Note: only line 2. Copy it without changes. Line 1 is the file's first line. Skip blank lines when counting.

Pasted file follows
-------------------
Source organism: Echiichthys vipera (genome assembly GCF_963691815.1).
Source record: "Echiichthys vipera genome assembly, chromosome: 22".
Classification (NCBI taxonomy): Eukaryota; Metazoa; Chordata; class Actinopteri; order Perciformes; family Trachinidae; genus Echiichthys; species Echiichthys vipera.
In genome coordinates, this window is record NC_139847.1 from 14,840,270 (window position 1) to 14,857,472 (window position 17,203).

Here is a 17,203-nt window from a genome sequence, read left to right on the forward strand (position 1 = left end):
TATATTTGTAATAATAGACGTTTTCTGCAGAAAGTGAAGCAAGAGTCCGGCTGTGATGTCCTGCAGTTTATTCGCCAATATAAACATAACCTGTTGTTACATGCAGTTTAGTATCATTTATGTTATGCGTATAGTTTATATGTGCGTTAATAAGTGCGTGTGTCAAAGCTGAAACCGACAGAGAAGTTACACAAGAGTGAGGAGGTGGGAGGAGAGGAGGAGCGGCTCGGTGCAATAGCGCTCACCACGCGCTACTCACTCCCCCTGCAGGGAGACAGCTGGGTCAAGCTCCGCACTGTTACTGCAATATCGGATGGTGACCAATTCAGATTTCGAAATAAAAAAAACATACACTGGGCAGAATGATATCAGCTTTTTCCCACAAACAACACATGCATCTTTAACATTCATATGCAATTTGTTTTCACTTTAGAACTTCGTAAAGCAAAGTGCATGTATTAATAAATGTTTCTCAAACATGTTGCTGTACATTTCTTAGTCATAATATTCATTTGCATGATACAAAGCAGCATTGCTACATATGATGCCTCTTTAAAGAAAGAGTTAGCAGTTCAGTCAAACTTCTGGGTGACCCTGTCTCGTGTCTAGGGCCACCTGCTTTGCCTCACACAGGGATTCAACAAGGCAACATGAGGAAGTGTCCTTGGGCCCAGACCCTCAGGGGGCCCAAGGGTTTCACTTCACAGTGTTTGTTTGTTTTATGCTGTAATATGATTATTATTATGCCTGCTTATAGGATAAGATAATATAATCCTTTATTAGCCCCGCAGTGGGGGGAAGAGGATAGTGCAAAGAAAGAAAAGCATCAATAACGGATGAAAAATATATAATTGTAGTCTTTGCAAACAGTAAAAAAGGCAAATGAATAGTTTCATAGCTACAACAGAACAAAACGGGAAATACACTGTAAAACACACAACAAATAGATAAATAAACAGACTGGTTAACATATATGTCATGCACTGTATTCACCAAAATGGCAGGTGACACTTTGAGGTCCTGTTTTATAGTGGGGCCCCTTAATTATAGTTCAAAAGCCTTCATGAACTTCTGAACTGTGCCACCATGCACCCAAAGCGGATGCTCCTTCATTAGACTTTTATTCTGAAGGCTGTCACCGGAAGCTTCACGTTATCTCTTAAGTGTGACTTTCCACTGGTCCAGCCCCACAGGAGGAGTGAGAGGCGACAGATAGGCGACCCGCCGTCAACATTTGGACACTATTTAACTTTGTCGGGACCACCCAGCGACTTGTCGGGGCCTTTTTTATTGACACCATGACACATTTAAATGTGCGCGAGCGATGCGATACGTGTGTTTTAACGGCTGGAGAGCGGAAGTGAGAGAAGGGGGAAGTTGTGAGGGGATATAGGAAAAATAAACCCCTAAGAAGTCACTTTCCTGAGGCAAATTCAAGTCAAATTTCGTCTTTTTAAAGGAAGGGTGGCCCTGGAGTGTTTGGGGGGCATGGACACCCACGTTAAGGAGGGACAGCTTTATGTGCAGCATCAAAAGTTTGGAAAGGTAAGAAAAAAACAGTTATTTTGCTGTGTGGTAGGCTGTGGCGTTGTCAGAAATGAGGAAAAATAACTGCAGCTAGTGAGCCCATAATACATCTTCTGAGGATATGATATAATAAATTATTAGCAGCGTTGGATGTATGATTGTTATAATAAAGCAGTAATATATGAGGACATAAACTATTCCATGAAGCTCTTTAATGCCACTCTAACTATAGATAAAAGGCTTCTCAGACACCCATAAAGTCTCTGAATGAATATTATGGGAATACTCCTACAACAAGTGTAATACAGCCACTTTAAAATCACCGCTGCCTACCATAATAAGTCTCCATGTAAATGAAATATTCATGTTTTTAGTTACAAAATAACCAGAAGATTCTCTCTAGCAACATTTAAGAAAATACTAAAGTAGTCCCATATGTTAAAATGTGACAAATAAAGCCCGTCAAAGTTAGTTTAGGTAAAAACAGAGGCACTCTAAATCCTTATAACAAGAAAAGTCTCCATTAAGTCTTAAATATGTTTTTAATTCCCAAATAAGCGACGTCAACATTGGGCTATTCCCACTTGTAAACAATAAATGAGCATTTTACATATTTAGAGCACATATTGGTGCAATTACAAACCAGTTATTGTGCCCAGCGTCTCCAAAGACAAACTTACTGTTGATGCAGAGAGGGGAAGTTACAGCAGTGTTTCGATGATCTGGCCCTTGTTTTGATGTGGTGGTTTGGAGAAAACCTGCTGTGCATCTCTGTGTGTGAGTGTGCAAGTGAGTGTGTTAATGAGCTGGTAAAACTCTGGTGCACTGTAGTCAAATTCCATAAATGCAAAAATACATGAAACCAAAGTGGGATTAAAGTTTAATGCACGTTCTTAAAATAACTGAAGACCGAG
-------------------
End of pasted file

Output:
Source record: "Echiichthys vipera genome assembly, chromosome: 22".